Deakinlock Garden Design to close as Jason Lock moves to join landscape firm

Chris Deakin and Jason Lock have decided to wind up their garden design business as Lock moves to a new position at another landscape company.

Deakinlock's design was shortlisted in the SGD Awards. Image: Deakinlock

Deakinlock Garden Design has been trading for nine years, winning BALI and other awards, as well as medals at RHS Chelsea Flower Show.

Chris Deakin ceased to be a director of the company on 23 October. A statement released by the partnership today said he will continue to work on garden design projects in East Anglia.

"Jason and I had a great, complementary partnership but felt we had reached a fork in the road in our business together," he said. "We are both excited about the new chapters in our careers, and focusing on our passions within this wonderful industry."

Lock told Horticulture Week he is winding up current jobs and moving on in the coming weeks. He has been sworn to secrecy on his new role until his new employer announces the move in the next few days.

He said: "I’m really excited about it. It will stretch me and it’s a new area of work for me. I’m really looking forward to it.

"The last nine years have been a fascinating journey for Chris and me," said Jason Lock. "Starting a business at the height of the recession was tough, but we worked through it and are parting with some great projects under our belt, that we are both immensely proud of, not least winning a Principal BALI Award, being shortlisted for the SGD Awards and Gold and Silver medals at RHS Chelsea 2010 to 2014.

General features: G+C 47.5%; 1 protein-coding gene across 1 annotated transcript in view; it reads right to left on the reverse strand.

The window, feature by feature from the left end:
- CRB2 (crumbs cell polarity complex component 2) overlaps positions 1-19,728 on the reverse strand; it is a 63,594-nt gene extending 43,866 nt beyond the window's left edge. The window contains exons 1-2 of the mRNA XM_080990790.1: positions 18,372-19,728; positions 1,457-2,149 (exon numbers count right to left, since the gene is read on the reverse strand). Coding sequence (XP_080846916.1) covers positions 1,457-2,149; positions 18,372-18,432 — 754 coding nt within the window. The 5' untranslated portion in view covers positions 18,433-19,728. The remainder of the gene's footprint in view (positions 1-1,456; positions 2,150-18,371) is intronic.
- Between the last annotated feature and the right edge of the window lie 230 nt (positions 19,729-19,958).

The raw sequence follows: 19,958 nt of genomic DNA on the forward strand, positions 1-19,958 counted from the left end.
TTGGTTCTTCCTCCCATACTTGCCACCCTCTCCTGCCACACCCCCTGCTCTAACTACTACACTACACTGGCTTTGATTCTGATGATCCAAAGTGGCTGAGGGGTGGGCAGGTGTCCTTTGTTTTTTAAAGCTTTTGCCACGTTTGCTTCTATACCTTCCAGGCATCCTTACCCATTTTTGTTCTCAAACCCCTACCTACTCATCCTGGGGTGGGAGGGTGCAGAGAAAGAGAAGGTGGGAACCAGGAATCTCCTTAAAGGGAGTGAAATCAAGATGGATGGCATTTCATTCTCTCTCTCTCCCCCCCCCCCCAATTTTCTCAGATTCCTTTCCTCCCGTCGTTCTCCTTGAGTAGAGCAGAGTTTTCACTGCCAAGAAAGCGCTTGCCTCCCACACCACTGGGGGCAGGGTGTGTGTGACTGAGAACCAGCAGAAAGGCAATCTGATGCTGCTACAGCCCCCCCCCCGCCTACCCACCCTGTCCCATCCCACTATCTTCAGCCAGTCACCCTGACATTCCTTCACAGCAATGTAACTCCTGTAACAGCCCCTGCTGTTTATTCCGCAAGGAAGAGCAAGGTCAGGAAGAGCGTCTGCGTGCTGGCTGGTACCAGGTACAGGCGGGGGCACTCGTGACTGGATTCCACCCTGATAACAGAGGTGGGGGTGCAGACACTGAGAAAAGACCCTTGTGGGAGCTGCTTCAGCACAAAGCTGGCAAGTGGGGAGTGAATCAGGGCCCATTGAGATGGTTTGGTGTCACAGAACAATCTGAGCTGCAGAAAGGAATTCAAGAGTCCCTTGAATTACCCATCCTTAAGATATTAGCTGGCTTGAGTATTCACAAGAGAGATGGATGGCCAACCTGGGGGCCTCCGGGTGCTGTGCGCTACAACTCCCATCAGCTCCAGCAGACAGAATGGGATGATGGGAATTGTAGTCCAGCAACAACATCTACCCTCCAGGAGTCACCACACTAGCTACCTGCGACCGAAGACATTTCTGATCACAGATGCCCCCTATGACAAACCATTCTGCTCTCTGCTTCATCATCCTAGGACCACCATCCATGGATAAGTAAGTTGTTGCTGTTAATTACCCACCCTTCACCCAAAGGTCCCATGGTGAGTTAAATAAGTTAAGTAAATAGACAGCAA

"We both now want to explore new opportunities and the time feels right to do it now." 


Have you registered with us yet?

Register now to enjoy more articles and free email bulletins

Sign up now
Already registered?
Sign in

Read These Next

Patterson’s Gardening Services uses Helion Compact 2 with a battery backpack

Why batteries are the best power option for handheld trimmers

The Shelbourne Reynolds 7060T

New machines to meet demand for hedgerow maintenance jobs

Ulmus glabra: wych and Scotch elm are now relatively rare in the British Isles after having been largely decimated by Dutch elm disease

Native trees and shrubs - part five

Natives can add high ornamental and wildlife value in parks, urban gardens and rural estates, writes Sally Drury.


Partner Content